Coyotes in Spencer County

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Bunny killing, shaggy dog look-alikes are everywhere

By Tom Watson

This column normally deals with Spencer County history, so it would seem to be somewhat off-track to write about coyotes, except the rabbit-murdering scoundrels have been around these parts for a long time.
There used to be more bunnies on my property than you could count. They’ve been replaced by a bunch of flea-bitten, howling creatures who get my dogs all excited so the humans can’t get a wink of sleep. I’m sure my dogs are getting invitations to join this wild bunch.
Short of resorting to violence, I am trying some other means of sending the flea-bitten mongrels (the coyotes) on their way.
Leaving a radio on the porch, tuned to an all-talk station, might work. Leaving the porch light on might also eventually succeed, but I believe there’s a sure-fire method begging to be tried.
I plan to record the Terry Meiners Show and play it back to the audience in the yard, to see if it won’t send the road-runner-chasers on their way.  
Canis latrans began showing up in Kentucky in the mid-1970s. Hunters say Wile E. and his pals are as wary, cunning and alert as any wild game with the possible exception of the wild turkey. Hunters say a mature coyote is as difficult to bring down as a wild turkey.
Ben Hall wrote in “Kentucky Afield-The Magazine” that techniques used to hunt wild turkey, varmint and bears are employed to kill coyotes. He says coyotes often hang around herds of cattle, especially during calving periods.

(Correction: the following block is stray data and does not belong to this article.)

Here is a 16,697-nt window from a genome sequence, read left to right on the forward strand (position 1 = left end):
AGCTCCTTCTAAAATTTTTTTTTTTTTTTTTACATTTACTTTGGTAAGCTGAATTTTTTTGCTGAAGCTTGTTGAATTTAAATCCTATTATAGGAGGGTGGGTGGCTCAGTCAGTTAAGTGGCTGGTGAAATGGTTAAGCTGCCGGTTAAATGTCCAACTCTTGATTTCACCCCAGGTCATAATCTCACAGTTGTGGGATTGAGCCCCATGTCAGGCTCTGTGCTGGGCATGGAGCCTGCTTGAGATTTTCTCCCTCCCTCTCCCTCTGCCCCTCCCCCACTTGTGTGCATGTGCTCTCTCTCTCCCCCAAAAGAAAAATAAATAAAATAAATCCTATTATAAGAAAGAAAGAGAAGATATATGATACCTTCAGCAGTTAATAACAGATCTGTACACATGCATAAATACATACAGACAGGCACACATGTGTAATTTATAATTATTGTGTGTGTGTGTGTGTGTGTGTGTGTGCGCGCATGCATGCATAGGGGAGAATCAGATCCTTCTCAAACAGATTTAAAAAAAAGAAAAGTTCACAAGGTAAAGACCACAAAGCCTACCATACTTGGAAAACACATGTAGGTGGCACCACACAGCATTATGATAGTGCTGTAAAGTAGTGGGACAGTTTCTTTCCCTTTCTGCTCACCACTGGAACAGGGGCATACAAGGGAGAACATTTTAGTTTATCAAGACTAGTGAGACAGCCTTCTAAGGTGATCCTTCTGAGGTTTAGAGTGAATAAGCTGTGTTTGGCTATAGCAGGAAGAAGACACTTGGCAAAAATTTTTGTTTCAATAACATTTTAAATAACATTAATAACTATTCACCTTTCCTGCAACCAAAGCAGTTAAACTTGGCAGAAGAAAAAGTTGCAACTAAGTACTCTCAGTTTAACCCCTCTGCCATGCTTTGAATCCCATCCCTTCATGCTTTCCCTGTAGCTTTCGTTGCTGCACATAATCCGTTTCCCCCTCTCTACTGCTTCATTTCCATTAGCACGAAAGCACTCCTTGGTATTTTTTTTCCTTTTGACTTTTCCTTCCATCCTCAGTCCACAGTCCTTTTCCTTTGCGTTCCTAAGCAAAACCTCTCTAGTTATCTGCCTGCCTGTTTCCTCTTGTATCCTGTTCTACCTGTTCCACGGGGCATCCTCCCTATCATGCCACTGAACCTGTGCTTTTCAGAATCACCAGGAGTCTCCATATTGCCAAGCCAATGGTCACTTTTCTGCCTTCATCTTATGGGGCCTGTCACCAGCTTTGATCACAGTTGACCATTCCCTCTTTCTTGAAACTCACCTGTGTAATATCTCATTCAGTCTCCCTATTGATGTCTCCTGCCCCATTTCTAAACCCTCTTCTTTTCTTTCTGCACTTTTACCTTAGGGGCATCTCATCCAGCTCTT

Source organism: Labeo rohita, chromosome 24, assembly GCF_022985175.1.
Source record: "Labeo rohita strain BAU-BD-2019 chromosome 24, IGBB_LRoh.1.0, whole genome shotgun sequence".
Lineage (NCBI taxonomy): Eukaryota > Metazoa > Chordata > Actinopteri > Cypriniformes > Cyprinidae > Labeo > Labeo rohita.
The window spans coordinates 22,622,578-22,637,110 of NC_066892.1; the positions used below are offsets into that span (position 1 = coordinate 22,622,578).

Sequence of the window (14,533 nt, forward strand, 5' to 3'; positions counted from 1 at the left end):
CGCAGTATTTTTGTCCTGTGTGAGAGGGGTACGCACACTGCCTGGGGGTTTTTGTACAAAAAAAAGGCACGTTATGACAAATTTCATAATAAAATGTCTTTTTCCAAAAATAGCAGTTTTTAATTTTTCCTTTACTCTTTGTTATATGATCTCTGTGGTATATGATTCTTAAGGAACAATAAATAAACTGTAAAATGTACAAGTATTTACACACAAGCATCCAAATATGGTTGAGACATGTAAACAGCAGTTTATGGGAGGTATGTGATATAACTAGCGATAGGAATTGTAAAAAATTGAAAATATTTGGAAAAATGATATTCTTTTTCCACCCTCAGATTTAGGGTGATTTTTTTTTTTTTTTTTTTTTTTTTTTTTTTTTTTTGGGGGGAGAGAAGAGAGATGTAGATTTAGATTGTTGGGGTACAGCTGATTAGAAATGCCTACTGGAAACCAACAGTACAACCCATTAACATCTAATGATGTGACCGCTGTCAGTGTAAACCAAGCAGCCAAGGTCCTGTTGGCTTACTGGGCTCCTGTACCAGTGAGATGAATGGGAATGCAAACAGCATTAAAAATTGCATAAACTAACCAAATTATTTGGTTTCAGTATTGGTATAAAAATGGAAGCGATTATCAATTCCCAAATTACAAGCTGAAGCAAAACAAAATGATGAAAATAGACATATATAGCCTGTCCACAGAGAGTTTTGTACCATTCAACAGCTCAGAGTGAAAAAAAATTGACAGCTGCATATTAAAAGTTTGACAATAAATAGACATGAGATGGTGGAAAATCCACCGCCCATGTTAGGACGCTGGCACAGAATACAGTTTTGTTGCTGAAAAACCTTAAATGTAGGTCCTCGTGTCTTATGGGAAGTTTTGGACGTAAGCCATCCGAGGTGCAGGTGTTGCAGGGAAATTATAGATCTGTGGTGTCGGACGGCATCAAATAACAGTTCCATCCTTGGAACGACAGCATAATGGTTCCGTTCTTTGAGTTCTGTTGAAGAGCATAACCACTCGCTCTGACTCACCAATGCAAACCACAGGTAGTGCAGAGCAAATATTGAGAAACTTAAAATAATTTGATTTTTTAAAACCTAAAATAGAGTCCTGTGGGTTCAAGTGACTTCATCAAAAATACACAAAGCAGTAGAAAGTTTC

Driving the backroads can enable hunters to scout their quarry early and/or late in the day since coyotes are night hunters. The forebearers of today’s coyote dogged the flanks of buffalo herds. They sought the young, the old and the weak.
Hall had this to say about luring coyotes into the sights of hunters:
“If you intend to call in a coyote, you’ll probably need to apply some turkey hunting principles. Concealment is as important as it is during spring gobbler season, but the canines are more likely to be found in open country with less natural cover.
“When you’re scouting for coyotes, it’s a good idea to be watching also for a likely hiding place close by. You’ll also want to notice the wind direction at your chosen sites. Coyotes depend a great deal on their sense of smell, and, if the animals are downwind of the hunter, even the most carefully concealed person will probably never see one of these critters.”